I have just returned from the most amazing trip tracking some of India’s traditional breeds in Tamil Nadu and Kerala. Thanks to the efforts and enthusiasm of several of my friends and colleagues in the LIFE Network I was able to meet with a wide variety of livestock keepers – nomadic, semi-nomadic, settled; male, female; poor and affluent; young and old; landless and land-owning – who all shared a tremendous passion and pride in their breeds. This trip has filled me with hope, even conviction, that India’s long ignored local breeds will survive and thrive, even as socio-economic patterns evolve, because they are developing new utilities as providers of organic manure, healthy milk and even companionship.
In Tamil Nadu, Karthikeya Sivasennapatty and other member of the Senaapathy Kangayam Cattle Research Foundation www.kangayambull.com introduced me to the Kangayam draft cattle breed that is kept by the Gounder community and linked with the Korangadu pasture, a traditional sylvipastoral system enclosed by a live fence. The Kangayam cattle was traditionally used for lifting water, ploughing, and pulling carts, but its future importance may well lie in providing organic manure and in milk for health conscious families.
The breed has ritual significance and it is used for the game or sport of jellikut, a type of bull wrestling contest that can mean both fame and money for successful participants (although also death). Traditionally a girl is given a cow and a calf by her parents when she gets married and moves to her in-laws and surprisingly, this custom is still prevalent, even if the girl is highly educated.
The Kangayam Foundation is doing a yeoman’s job of promoting the breed by organising shows and motivating the traditional breeders. This is having an effect on local politicians and policy makers – a brochure about the newly created district of Trissur, devotes a whole page to describing the Kangyam cattle as local heritage.
Bargur Hill Cattle
From the Kangayam breeding tract in the plains, we ventured into the MM Hills to meet the Lingayat that have been stewarding the Bargur hill cattle breed for centuries. For this leg of my trip I was accompanied by Mr. Vivekanandan of the NGO SEVA and by a young lawyer, Mr. E.N. Sivasenapatty who is the Secretary of the Bargur Hill Cattle Breeders Association.
This is a densely forested area full with wildlife, including elephants and large cats, and the Bargur cattle with its coat colour resembling a spotted dear is part of the eco-sysem. The traditional system is for them to be kept in the forest for about 7-9 months, and near the village or the rest of the time. For this purpose they have received a grazing and penning permit from the Forest Department since time immemorial. However, this year, the penning permits have been cancelled and there is great worry and concern among the community how they will be able to sustain their cattle. Fortunately, the Lingayat recently established a Biocultural protocol about their role in biodiversity conservation that refers to the various laws. Now is the time to see, whether such rights are actually invocable and implemented.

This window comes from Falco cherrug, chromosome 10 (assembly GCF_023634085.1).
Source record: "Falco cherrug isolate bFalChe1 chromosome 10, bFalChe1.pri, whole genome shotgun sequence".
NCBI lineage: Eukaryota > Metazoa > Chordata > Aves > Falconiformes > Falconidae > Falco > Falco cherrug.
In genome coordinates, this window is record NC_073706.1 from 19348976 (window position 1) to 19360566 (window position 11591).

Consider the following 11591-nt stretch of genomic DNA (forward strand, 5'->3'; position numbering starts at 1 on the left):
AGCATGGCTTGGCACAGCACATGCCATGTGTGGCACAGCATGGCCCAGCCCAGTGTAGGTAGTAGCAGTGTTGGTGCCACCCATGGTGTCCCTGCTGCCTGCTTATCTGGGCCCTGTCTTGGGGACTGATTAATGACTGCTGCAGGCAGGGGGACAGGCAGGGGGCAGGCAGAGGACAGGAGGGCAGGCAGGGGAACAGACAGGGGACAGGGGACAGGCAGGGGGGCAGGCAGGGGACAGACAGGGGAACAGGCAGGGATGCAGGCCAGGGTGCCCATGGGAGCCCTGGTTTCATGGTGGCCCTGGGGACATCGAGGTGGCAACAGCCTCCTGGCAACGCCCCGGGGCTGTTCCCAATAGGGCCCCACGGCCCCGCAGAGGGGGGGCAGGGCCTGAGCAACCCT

Coimbatore and Mecheri Sheep
Next, Dr. Kandasamy, a retired professor from Tamil Nadu Veterinary University and animal breeding expert took over the baton and introduced me to Coimbatore sheep which are kept by the Kurumba in totally migratory systems. While the women stay in the village, the men take the flocks to graze on harvested fields of paddy and other crops. In the night they are penned in the fields, and the land owners pay for this service. The Coimbatore sheep is a wool breed, but now wool prodution is no longer remunerative. The women have all but given up the practice of weaving kamblis, allthough the older women still have the skills and occassionally weave on order. The younger women however all work in the textile factories of Coimbatore.
While the population of Coimbatore sheep has declined, the Mecheri sheep, a hair breed is thriving. It is excellently adapted to the Korangadu pastures and provides reliable income to poor and uneducated people – many of them women – due to the booming meat market. Of course, raising Mecheri sheep is dependent on the survival of the Korangadu pastures. Dr. Kandasamy expects that rising property values may put much of the extremely biodiverse Korangadu – which are basically a community conserved areas – under pressure.
Kerala is an extremely fertile area and for 50 years cross-breeding has been promoted heavily. This had led to the virtual extinction of the local Vechur cow, an animal that is only about 90 cm high, by the late 1980s. At this point in time, Prof. Sosamma Iype and a dedicated team of students stepped in for a systematic rescue effort. They scouted all over the state, eventually locating about 30 animals and then started multiplying them. Now the population is back to about 1500 head and this small cow has carved out a niche for itself in the increasingly popular zero-input farming. It is kept by highly educated families in their backyard to provide manure for growing household vegetables and for milk. More information is available at www.vechur.org.
The Vechur conservation Trust has expanded its labours to save Kerala’s other indigenous breeds as well. Among these are the Ankamali pig, the Malabari and Attapady goats, the Kasargod cattle, and the Kuttanadu ducks which are also kept in migratory systems. As I could see for myself, and have detailed in an upcoming article, all these breeds are a boon to landless and peri-urban livestock keepers, especially women. Why cross-breed, if there is such perfectly adapted bio-cultural bounty is already available?